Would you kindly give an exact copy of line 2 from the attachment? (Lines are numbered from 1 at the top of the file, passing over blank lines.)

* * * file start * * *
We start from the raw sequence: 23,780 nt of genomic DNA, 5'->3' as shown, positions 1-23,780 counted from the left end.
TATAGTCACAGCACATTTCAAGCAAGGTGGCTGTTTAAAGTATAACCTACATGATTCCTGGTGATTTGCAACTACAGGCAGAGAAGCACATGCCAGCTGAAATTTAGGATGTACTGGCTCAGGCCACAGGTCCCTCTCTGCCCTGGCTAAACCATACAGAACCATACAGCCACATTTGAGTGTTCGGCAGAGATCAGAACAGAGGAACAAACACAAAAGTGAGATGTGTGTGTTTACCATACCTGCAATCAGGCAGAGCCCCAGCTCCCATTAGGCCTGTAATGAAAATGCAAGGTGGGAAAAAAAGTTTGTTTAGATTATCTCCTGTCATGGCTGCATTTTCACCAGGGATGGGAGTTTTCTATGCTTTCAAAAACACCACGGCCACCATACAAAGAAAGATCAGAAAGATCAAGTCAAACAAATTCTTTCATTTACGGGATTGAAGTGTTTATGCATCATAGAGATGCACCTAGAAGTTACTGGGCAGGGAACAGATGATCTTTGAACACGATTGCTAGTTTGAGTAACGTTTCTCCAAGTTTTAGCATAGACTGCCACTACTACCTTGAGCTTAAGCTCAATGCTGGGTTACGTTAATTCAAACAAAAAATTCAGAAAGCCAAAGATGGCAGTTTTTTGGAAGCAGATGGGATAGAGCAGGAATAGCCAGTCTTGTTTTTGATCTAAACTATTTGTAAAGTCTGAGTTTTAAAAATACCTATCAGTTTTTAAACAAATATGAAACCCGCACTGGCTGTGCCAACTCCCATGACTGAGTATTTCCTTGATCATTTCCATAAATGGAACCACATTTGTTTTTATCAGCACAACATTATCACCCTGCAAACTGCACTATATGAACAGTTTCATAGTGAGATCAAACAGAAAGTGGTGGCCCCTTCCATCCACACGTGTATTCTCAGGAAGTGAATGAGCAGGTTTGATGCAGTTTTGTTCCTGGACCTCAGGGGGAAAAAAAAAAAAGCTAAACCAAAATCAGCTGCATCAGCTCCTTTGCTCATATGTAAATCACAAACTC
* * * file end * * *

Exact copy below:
TATAGTCACAGCACATTTCAAGCAAGGTGGCTGTTTAAAGTATAACCTACATGATTCCTGGTGATTTGCAACTACAGGCAGAGAAGCACATGCCAGCTGAAATTTAGGATGTACTGGCTCAGGCCACAGGTCCCTCTCTGCCCTGGCTAAACCATACAGAACCATACAGCCACATTTGAGTGTTCGGCAGAGATCAGAACAGAGGAACAAACACAAAAGTGAGATGTGTGTGTTTACCATACCTGCAATCAGGCAGAGCCCCAGCTCCCATTAGGCCTGTAATGAAAATGCAAGGTGGGAAAAAAAGTTTGTTTAGATTATCTCCTGTCATGGCTGCATTTTCACCAGGGATGGGAGTTTTCTATGCTTTCAAAAACACCACGGCCACCATACAAAGAAAGATCAGAAAGATCAAGTCAAACAAATTCTTTCATTTACGGGATTGAAGTGTTTATGCATCATAGAGATGCACCTAGAAGTTACTGGGCAGGGAACAGATGATCTTTGAACACGATTGCTAGTTTGAGTAACGTTTCTCCAAGTTTTAGCATAGACTGCCACTACTACCTTGAGCTTAAGCTCAATGCTGGGTTACGTTAATTCAAACAAAAAATTCAGAAAGCCAAAGATGGCAGTTTTTTGGAAGCAGATGGGATAGAGCAGGAATAGCCAGTCTTGTTTTTGATCTAAACTATTTGTAAAGTCTGAGTTTTAAAAATACCTATCAGTTTTTAAACAAATATGAAACCCGCACTGGCTGTGCCAACTCCCATGACTGAGTATTTCCTTGATCATTTCCATAAATGGAACCACATTTGTTTTTATCAGCACAACATTATCACCCTGCAAACTGCACTATATGAACAGTTTCATAGTGAGATCAAACAGAAAGTGGTGGCCCCTTCCATCCACACGTGTATTCTCAGGAAGTGAATGAGCAGGTTTGATGCAGTTTTGTTCCTGGACCTCAGGGGGAAAAAAAAAAAAGCTAAACCAAAATCAGCTGCATCAGCTCCTTTGCTCATATGTAAATCACAAACTC